wood dining table -- any that don't get damaged with normal use?

nikitNovember 27, 2010

We're looking for a new dining table, and we have a toddler. Could anyone recommend a wood table that would tolerate spills and not sustain damage to the finish? We tend to like modern furniture. Thanks! Right now we have a glass table, but I would like to get an extension table.

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Go to the auction house....buy a used one and put your own finish on it....several coats of polyurethane.
That same idea saw my antique round oak table through the terrible twos through the terrible teens and is still good into the dirty thirties and beyond.

    Bookmark   November 29, 2010 at 9:14PM
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I recently bought a table off Craigslist and plan to do this. I'm hoping I can just lightly sand the existing surface and then poly. It's painted or stained black(as I can see a bit of grain in the right light) under some kind of finish. I don't want to sand down to the color and mess it up. Do you think this will work?

    Bookmark   December 2, 2010 at 5:27PM
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In a word, no. Or more precisely, probably no.

Poly does not adhere well to other things. I can relate my annual "table from Hell" circa 2004. The owner wanted to make her table "a little more glossy" so applied poly over a brand new table. (Never mind that a few minutes of buffing by hand would have accomplished the same thing.) When I got there, nearly 1/4 of the table top had finish peeled off. The rest I stripped off with extreme difficulty.

There's a 99% chance that the finish is lacquer unless it's been poly-ed by some DIY type. So, I see two good options for you:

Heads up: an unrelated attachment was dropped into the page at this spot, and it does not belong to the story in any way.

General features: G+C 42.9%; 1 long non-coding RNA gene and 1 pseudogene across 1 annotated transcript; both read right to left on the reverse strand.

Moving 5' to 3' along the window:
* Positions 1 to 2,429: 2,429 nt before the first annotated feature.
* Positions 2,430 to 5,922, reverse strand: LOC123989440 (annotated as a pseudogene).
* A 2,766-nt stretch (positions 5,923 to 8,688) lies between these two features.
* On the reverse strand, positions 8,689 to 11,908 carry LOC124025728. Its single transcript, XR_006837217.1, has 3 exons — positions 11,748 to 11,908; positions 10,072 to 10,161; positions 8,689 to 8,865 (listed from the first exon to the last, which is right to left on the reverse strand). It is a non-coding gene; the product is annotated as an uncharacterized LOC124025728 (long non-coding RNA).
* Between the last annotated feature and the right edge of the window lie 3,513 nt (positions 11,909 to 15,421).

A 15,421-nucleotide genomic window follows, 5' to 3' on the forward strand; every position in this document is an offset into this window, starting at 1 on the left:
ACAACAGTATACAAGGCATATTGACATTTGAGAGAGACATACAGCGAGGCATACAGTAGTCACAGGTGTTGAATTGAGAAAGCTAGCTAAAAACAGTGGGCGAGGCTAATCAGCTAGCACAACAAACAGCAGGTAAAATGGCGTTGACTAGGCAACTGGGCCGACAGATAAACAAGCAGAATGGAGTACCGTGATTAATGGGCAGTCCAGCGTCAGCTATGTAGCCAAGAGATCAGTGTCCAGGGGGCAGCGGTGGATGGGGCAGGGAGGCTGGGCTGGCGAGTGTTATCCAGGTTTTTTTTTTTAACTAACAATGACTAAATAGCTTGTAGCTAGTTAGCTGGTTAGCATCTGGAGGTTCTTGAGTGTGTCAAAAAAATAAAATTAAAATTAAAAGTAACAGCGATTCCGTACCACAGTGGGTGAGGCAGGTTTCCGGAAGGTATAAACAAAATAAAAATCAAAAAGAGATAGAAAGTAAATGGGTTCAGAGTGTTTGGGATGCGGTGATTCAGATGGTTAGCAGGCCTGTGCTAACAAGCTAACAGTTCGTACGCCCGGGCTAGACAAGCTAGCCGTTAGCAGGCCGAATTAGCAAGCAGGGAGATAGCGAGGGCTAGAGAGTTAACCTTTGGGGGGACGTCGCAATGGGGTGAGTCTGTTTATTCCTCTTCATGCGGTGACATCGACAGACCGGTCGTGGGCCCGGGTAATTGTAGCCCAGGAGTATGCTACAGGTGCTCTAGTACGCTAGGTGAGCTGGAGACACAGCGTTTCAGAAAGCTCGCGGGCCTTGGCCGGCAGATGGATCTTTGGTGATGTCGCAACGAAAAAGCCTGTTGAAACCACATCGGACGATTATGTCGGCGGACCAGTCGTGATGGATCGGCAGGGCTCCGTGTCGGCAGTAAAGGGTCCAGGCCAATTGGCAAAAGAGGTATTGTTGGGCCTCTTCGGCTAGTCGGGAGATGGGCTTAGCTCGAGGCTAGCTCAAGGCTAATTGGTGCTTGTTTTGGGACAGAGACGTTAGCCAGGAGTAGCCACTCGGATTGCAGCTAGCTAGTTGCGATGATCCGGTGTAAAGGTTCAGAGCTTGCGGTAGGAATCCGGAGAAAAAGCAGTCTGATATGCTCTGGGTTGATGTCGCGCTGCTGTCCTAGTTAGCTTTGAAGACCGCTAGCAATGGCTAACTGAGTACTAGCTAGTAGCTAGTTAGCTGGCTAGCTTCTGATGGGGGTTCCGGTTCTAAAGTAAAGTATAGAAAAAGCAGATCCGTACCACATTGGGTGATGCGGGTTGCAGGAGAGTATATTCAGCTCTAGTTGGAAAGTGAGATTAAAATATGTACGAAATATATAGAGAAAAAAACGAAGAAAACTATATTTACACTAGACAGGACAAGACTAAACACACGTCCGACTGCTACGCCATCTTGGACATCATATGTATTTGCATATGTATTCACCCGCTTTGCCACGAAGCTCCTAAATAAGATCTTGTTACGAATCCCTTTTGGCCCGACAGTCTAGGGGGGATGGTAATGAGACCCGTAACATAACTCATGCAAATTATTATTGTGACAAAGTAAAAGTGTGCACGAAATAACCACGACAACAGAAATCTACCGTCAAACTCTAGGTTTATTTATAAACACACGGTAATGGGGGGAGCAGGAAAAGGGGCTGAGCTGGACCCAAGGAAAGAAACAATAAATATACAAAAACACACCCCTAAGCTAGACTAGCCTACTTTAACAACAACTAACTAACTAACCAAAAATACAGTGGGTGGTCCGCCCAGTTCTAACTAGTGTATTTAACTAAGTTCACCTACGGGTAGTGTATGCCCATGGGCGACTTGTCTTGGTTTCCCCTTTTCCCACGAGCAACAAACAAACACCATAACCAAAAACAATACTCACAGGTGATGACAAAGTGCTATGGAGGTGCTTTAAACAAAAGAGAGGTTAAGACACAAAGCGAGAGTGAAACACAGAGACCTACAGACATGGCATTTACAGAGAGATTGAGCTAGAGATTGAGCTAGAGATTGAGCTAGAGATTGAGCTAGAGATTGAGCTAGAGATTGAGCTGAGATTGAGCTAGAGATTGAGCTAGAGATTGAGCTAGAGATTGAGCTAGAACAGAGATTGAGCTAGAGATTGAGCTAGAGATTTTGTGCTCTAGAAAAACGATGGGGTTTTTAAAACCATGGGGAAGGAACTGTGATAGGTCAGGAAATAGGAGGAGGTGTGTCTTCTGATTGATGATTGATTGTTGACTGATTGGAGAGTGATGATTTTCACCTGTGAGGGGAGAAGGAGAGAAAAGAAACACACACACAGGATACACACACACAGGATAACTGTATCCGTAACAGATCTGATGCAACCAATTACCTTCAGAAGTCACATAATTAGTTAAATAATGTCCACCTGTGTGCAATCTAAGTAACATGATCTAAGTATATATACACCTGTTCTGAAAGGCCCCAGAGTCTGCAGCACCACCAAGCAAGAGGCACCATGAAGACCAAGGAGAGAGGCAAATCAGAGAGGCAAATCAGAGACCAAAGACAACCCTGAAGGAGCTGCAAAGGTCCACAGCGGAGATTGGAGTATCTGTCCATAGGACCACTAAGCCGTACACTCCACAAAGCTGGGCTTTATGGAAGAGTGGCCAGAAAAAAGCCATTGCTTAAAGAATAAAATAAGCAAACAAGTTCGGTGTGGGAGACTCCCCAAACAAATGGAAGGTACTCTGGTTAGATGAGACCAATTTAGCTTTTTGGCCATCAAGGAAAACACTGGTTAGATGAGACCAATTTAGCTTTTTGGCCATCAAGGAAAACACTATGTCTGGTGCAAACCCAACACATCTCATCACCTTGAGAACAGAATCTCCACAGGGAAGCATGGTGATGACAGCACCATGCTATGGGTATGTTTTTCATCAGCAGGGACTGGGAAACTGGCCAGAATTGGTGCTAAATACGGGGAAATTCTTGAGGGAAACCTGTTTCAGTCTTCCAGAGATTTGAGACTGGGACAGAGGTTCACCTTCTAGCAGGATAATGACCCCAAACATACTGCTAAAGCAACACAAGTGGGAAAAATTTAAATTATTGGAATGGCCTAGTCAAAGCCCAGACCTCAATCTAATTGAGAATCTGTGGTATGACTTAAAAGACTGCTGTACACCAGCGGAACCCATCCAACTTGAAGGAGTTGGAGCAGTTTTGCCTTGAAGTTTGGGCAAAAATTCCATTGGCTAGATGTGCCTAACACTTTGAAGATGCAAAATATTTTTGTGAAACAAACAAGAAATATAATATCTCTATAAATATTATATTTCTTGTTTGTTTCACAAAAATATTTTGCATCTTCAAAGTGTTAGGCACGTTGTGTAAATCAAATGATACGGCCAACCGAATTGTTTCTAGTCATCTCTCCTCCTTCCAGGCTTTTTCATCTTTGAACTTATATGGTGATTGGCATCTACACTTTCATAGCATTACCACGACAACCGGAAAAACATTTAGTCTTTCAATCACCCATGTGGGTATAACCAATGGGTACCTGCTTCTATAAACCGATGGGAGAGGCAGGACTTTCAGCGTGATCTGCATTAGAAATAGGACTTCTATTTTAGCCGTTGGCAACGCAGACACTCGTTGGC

- Clean thoroughly, scuff sand (just enough to dull the finish), and brush on a coat or two of brushing lacquer (Watco and Deft are two commonly available brands).

- Strip the finish using a chemical stripper, then proceed with staining and applying a finish of choice (you could successfully use poly here). If you are not an experienced varnisher, a wipe on varnish, like Arm-R-Seal wiping polyurethane would be a commonly available choice.

Sanding down the the color (whatever that is) is also a bad idea.
* It's very difficult to sand down evenly.
* It's very difficult to remove all the finish by sanding, you might not see it until you try to stain it.
* You stand a real risk of sanding through a veneered top

Finally, "poly" is not the be-all and end-all of finishes. This is one of the things I relay in my finishing classes and posts on forums like this. It's cheap, hogs all the shelf space, and is abrasion resistant. That's about all the good qualities. The bad qualities are it ambers significantly, has poor adhesion, can be difficult to apply smoothly unless you know how to do it, has low UV resistance, and is nearly impossible to repair.

    Bookmark   December 2, 2010 at 6:29PM
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Does anyone have the Sumner dining table in rustic mahogony ? I've seen it in pine only..........

    Bookmark   December 3, 2010 at 10:39AM
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bobsmyuncle (Bob's my uncle too!)
Thank you for your suggestions. I like the Watco/Deft option as it seems a little easier to do. Do those finishes protect against heat/steam/water marks? That's my biggest problem with the current finish.

Thanks so much!

    Bookmark   December 4, 2010 at 1:54PM
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